Authorization based on attributes
In addition to the authentication of the users themselves, a detailed authorization can also be configured. Authorization might be necessary to get access to certain resources a service provides. For that purpose SAML allows the exchange of user attributes between IdP and SP.
Using the attributes a service can make decisions about resource access. UCS allows you to define whether it should transfer LDAP attributes and if so, which ones, for each individual service provider.
Advantages and disadvantages of SAML
- Single Sign-On is available for all users.
- Many services support SAML natively or via plug-ins, including many cloud services.
- Administration effort is reduced, because there is only one database to maintain the accounts in.
- Security profit:
There is only one internal user database which doesn‘t have to be accessible from the outside (Internet).
Passwords are no longer needed in other services.
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Integration in UCS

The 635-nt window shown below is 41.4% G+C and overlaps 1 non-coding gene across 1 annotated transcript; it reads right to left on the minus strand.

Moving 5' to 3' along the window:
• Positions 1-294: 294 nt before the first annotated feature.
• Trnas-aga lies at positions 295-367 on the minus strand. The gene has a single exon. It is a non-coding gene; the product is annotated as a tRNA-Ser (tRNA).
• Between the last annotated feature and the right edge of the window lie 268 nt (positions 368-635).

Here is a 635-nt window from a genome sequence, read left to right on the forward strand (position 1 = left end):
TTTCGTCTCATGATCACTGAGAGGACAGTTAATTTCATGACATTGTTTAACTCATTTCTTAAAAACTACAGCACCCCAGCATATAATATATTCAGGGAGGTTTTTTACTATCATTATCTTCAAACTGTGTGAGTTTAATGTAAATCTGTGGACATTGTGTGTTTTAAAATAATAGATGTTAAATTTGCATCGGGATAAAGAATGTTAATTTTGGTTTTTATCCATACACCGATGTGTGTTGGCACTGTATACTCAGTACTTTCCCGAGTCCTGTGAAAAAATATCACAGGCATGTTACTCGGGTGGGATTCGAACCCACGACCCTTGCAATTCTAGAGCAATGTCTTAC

The SAML integration in UCS already exists since UCS 4.1. You can find the login mask here by default: https://ucs-sso.domainname/univention/saml/. The following link serves the metadata: https://ucs-sso.domainname/simplesamlphp/saml2/idp/metadata.php.
The UCS manual describes how to add service providers. For Office 365 and Google G Suite there are special connector apps in the Univention App Center, which create, modify and delete users.
Tip: You can make SAML login available under another link to enable outside access for example. The Univention Knowledge Base describes how that works.
SAML – Suitable for me?
Before you decide to use SAML in your infrastructure you should ask yourself some questions:
- Are my services compatible to SAML 2.0?
- How do I handle user synchronization?
- Are my services capable of just-in-time provisioning?
- How are users deleted?
- How can I provide users other methods?
- Which roles should exist in the service to be connected?
- Are there many different user roles?
- Is there a default role for users?
- How can a default role be mapped via SAML attributes?
- Can the service assign this?
Do you have questions?
If you use SSO in the right way, your users will have a comfortable access to many different services, applications and resources.
SAML as an authentication and authorization system and UCS as the identity provider that performs the verification provide good service here. If you have any further questions, please don‘t hesitate to contact us.